BWW Review: MACBETH at the Stratford Festival is Frighteningly Great and Greatly Frightening

The Stratford Festival officially opened its 64th Season Monday night with a frighteningly great (and greatly frightening) production of the Scottish Play. This may be the eleventh time that MACBETH has graced the Stratford Festival stage, but this daring production feels fresh and new.

Director Antoni Cimolino brings us what is likely the darkest and grittiest play to grace the Festival Theatre stage in some time. The entire company is phenomenal, and there are moments that will undoubtedly return to audiences in their dreams (or nightmares) when they return home to bed after an evening at the theatre. This writer can personally attest to this. My sleep was restless and that has never happened to me before as the result of a play. From now on, I expect nothing less!

Although the entire ensemble moved and breathed as a well-oiled machine to make this play so exhilarating, I would be remiss not to identify some of the key players whose performances brought the production to a level of excellence. As the titular character, Ian Lake elicits chills-something he has done before at the Stratford Festival in his role as Mortimer in MARY STUART. He is so fantastic as the viciously ambitious Macbeth that this writer would almost be wary of passing him on the street; for fear that some weird sisters may have said something to him about me! Lake masterfully portrays Macbeth's evolution from brave and ambitious, to psychologically vulnerable, to terrifying and tyrannical, to resigned and purposeless. He is a gem in the Crown of the Stratford Festival.

Equally as masterful in her performance, is Krystin Pellerin as Lady Macbeth. Her shift from seemingly ruthless sociopath when speaking with her husband and in soliloquy, to charming hostess whenever she is interacting with guests is absolutely enthralling. Both Lake and Pellerin are able to portray layered villains that the audience can root for-not because deep down, the characters are misunderstood due to fatal flaws, but in fact, the exact opposite. They are simply really great bad guys and they are fun to watch.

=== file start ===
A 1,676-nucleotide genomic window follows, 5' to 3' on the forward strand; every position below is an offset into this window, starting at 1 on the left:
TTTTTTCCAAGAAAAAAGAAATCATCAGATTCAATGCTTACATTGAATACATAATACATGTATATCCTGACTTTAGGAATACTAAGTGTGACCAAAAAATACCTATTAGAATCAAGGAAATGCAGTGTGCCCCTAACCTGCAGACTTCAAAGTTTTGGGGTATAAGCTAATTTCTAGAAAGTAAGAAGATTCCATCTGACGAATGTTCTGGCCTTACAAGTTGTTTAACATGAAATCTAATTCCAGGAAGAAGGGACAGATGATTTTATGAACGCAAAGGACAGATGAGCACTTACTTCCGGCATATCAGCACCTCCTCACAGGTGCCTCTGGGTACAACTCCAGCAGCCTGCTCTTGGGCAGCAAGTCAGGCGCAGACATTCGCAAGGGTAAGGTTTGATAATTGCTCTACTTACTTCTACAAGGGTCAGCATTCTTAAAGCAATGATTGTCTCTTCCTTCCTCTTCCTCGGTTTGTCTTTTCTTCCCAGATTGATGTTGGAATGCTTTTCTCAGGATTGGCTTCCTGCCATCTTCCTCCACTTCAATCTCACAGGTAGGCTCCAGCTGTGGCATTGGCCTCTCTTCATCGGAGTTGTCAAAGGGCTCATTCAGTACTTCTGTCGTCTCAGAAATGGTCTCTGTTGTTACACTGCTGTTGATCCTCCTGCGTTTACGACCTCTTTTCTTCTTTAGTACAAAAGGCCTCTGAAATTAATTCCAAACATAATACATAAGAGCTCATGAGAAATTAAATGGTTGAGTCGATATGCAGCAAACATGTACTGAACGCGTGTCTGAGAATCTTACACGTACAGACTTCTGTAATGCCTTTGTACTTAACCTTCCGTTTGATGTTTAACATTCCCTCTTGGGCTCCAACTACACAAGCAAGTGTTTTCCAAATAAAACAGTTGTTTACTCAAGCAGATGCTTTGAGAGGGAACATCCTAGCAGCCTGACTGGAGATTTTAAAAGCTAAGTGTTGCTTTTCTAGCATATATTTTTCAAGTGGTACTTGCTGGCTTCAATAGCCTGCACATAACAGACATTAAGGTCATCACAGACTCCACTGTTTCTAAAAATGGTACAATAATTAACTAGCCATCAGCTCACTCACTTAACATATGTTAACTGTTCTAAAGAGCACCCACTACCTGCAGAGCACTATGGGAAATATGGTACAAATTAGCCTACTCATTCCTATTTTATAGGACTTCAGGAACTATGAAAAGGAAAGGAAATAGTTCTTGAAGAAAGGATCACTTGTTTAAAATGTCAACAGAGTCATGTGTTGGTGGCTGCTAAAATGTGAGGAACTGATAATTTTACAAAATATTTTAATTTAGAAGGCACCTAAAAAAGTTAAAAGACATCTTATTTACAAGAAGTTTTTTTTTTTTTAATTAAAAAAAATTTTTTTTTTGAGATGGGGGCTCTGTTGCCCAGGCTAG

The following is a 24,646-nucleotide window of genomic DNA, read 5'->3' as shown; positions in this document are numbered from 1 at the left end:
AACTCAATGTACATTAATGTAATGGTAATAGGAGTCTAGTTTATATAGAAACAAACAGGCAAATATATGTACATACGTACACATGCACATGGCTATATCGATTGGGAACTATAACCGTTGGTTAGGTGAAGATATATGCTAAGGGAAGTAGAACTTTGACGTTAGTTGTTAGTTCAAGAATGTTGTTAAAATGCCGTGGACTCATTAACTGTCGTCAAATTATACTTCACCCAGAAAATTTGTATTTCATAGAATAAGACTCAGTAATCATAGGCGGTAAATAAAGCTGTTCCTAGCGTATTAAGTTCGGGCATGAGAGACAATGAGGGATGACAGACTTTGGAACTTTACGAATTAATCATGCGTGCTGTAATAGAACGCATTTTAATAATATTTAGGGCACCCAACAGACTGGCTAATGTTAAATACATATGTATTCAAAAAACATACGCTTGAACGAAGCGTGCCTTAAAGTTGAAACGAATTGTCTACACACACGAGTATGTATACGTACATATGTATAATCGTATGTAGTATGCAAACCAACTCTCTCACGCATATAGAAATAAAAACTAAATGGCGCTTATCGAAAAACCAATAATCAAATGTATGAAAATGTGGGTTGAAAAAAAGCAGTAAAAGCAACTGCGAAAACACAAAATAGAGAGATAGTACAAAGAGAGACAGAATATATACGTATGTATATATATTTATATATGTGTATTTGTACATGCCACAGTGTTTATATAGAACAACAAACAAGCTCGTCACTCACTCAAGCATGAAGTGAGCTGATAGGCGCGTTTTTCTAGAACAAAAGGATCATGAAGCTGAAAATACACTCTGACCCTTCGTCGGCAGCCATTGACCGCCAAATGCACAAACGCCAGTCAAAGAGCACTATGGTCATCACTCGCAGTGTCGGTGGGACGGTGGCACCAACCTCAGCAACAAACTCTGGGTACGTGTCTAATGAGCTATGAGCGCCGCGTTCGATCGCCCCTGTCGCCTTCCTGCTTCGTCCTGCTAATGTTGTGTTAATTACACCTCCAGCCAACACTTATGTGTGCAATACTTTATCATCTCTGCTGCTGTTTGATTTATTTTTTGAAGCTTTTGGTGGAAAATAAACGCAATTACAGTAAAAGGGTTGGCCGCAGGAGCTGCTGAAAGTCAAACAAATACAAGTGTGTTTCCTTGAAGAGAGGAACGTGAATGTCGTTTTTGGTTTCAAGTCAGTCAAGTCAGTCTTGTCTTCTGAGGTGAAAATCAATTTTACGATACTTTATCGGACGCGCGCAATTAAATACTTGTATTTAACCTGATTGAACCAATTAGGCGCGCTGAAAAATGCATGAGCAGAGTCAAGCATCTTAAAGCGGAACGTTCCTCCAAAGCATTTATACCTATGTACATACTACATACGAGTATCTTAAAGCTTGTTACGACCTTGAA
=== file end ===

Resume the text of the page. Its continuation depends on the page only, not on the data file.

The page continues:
This said, another character the audience will certainly root for is Macduff-a truly heroic character portrayed fabulously by Michael Blake. His utter shock and devastation when he learns the fate of his family (portrayed to great effect by Sarah Afful as Lady Macduff and Oliver Neudorf as the precocious Young Macduff) is almost unbearable. His heartbreak transports to the very back of the theatre, and lingers there.

Another highlight in this production is most certainly the trio of Witches, or 'Weird Sisters' portrayed by Brigit Wilson, Deidre Gillard-Rowlings, and Lanise Antoine Shelley. They are captivating and terrifying, and the work of Movement Director, Heidi Strauss accentuates this even further.

Lastly, an acknowledgment must be made to Cyrus Lane as the Scene-stealing Porter. He was intriguing and funny and I will certainly remember the Porter.

The Set design by Julie Fox, Sound by Thomas Ryder Payne, Fight direction by John Stead, Compositions by Steven Page, and Lighting design by Michael Walton, joined by the direction of Mr. Cimolino, contribute to a frightening and supernatural world. The costumes, makeup, and fight sequences are also stellar. The team backstage is clearly as gifted at their craft as the on-stage team.

It should be noted that this production has been dedicated to the memory of renowned actor and director, Brian Bedford, who graced the Festival Stage on numerous occasions. I suspect Mr. Bedford would have been pleased.

From beginning to end, MACBETH is riveting. All audiences will enjoy it-from rabid Shakespeare fans, to people new to the theatre. This is a must see...and I might just have to see it again tomorrow...and tomorrow...and tomorrow.

Photo Credit: Don Dixon


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From This Author Lauren Gienow